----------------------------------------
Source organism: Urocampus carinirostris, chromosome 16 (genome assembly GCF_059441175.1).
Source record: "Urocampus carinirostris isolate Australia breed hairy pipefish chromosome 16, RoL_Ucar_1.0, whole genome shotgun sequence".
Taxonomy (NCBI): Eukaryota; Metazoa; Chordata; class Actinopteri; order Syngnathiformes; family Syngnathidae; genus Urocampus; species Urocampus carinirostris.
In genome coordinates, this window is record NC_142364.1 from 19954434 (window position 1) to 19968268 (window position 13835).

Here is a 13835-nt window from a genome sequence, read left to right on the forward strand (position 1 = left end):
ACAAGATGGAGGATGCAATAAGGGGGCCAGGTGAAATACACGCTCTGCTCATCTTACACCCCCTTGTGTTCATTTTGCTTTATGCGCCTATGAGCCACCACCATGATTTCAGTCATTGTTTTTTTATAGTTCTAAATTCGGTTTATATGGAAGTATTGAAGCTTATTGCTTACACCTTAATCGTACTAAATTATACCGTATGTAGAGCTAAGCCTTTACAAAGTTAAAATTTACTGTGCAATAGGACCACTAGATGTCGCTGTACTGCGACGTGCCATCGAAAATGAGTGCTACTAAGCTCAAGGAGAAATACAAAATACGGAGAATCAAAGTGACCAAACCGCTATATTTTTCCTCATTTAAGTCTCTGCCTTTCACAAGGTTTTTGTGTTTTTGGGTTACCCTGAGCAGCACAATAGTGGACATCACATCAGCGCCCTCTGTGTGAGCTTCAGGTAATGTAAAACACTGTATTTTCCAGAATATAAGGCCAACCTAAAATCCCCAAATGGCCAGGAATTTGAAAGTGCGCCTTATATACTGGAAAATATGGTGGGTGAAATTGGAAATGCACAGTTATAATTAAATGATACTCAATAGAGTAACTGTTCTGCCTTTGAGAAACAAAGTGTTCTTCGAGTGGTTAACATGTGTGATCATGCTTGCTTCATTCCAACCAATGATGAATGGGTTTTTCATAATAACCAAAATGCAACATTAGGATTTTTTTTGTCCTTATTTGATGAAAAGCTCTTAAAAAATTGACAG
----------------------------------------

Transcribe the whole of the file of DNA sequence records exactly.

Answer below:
Source organism: Urocampus carinirostris, chromosome 16 (genome assembly GCF_059441175.1).
Source record: "Urocampus carinirostris isolate Australia breed hairy pipefish chromosome 16, RoL_Ucar_1.0, whole genome shotgun sequence".
Taxonomy (NCBI): Eukaryota; Metazoa; Chordata; class Actinopteri; order Syngnathiformes; family Syngnathidae; genus Urocampus; species Urocampus carinirostris.
In genome coordinates, this window is record NC_142364.1 from 19954434 (window position 1) to 19968268 (window position 13835).

Here is a 13835-nt window from a genome sequence, read left to right on the forward strand (position 1 = left end):
ACAAGATGGAGGATGCAATAAGGGGGCCAGGTGAAATACACGCTCTGCTCATCTTACACCCCCTTGTGTTCATTTTGCTTTATGCGCCTATGAGCCACCACCATGATTTCAGTCATTGTTTTTTTATAGTTCTAAATTCGGTTTATATGGAAGTATTGAAGCTTATTGCTTACACCTTAATCGTACTAAATTATACCGTATGTAGAGCTAAGCCTTTACAAAGTTAAAATTTACTGTGCAATAGGACCACTAGATGTCGCTGTACTGCGACGTGCCATCGAAAATGAGTGCTACTAAGCTCAAGGAGAAATACAAAATACGGAGAATCAAAGTGACCAAACCGCTATATTTTTCCTCATTTAAGTCTCTGCCTTTCACAAGGTTTTTGTGTTTTTGGGTTACCCTGAGCAGCACAATAGTGGACATCACATCAGCGCCCTCTGTGTGAGCTTCAGGTAATGTAAAACACTGTATTTTCCAGAATATAAGGCCAACCTAAAATCCCCAAATGGCCAGGAATTTGAAAGTGCGCCTTATATACTGGAAAATATGGTGGGTGAAATTGGAAATGCACAGTTATAATTAAATGATACTCAATAGAGTAACTGTTCTGCCTTTGAGAAACAAAGTGTTCTTCGAGTGGTTAACATGTGTGATCATGCTTGCTTCATTCCAACCAATGATGAATGGGTTTTTCATAATAACCAAAATGCAACATTAGGATTTTTTTTGTCCTTATTTGATGAAAAGCTCTTAAAAAATTGACAG